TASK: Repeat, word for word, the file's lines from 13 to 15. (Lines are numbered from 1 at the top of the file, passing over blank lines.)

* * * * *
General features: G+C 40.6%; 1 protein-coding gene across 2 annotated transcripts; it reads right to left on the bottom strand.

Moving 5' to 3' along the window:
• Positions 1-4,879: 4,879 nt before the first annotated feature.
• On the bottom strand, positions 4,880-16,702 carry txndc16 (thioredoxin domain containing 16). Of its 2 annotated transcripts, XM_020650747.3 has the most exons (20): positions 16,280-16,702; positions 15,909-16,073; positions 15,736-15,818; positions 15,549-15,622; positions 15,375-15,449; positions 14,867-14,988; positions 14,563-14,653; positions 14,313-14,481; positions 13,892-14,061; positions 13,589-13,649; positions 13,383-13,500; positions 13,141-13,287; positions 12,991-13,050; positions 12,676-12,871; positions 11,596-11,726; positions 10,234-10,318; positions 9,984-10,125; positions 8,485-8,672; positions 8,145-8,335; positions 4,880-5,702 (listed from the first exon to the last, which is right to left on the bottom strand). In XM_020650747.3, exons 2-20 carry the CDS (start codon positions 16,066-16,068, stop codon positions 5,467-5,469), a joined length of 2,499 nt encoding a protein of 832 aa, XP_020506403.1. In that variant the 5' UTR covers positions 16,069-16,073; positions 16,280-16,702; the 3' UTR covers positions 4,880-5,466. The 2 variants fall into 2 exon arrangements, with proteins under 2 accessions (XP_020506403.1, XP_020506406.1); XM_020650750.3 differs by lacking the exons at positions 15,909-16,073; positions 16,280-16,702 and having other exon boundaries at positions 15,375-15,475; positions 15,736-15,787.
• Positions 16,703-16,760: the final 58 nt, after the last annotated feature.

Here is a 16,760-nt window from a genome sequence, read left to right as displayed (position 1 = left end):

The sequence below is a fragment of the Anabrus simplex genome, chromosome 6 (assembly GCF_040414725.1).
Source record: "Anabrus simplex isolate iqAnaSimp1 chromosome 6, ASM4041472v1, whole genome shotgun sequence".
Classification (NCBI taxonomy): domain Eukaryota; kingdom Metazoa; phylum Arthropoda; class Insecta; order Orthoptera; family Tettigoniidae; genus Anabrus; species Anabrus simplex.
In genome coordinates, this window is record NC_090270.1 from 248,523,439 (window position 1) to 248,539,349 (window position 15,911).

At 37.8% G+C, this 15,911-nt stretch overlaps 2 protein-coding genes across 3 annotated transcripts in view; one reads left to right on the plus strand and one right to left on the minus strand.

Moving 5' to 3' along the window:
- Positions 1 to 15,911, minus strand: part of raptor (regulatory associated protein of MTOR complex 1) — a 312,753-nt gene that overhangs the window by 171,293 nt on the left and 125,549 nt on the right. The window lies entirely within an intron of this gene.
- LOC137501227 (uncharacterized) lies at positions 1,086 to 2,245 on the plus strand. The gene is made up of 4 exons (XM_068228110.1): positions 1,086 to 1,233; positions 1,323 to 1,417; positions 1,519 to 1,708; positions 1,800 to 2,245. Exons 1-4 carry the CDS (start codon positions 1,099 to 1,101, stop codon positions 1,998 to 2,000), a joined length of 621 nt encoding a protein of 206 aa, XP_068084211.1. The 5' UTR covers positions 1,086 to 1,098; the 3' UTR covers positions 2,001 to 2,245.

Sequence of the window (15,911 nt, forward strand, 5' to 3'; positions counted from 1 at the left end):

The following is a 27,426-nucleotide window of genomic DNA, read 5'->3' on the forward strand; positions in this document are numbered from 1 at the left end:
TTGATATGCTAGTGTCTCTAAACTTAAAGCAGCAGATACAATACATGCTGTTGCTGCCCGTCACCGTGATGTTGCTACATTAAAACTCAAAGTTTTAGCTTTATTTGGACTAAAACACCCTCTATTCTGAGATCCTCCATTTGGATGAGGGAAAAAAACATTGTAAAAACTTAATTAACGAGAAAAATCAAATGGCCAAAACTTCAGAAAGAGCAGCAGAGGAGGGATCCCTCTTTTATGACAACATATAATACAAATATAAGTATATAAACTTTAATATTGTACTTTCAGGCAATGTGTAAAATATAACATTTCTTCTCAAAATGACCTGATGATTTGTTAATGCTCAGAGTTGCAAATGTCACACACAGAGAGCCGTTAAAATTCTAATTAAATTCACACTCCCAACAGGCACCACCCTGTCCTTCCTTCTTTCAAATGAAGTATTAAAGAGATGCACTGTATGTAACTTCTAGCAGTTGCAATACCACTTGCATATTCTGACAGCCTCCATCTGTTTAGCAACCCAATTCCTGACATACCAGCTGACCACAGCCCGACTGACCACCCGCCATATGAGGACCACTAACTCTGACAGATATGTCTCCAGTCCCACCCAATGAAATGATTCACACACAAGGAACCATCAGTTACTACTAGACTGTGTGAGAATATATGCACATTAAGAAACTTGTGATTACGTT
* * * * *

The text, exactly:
- Positions 1 to 15,911, minus strand: part of raptor (regulatory associated protein of MTOR complex 1) — a 312,753-nt gene that overhangs the window by 171,293 nt on the left and 125,549 nt on the right. The window lies entirely within an intron of this gene.
- LOC137501227 (uncharacterized) lies at positions 1,086 to 2,245 on the plus strand. The gene is made up of 4 exons (XM_068228110.1): positions 1,086 to 1,233; positions 1,323 to 1,417; positions 1,519 to 1,708; positions 1,800 to 2,245. Exons 1-4 carry the CDS (start codon positions 1,099 to 1,101, stop codon positions 1,998 to 2,000), a joined length of 621 nt encoding a protein of 206 aa, XP_068084211.1. The 5' UTR covers positions 1,086 to 1,098; the 3' UTR covers positions 2,001 to 2,245.

Sequence of the window (15,911 nt, forward strand, 5' to 3'; positions counted from 1 at the left end):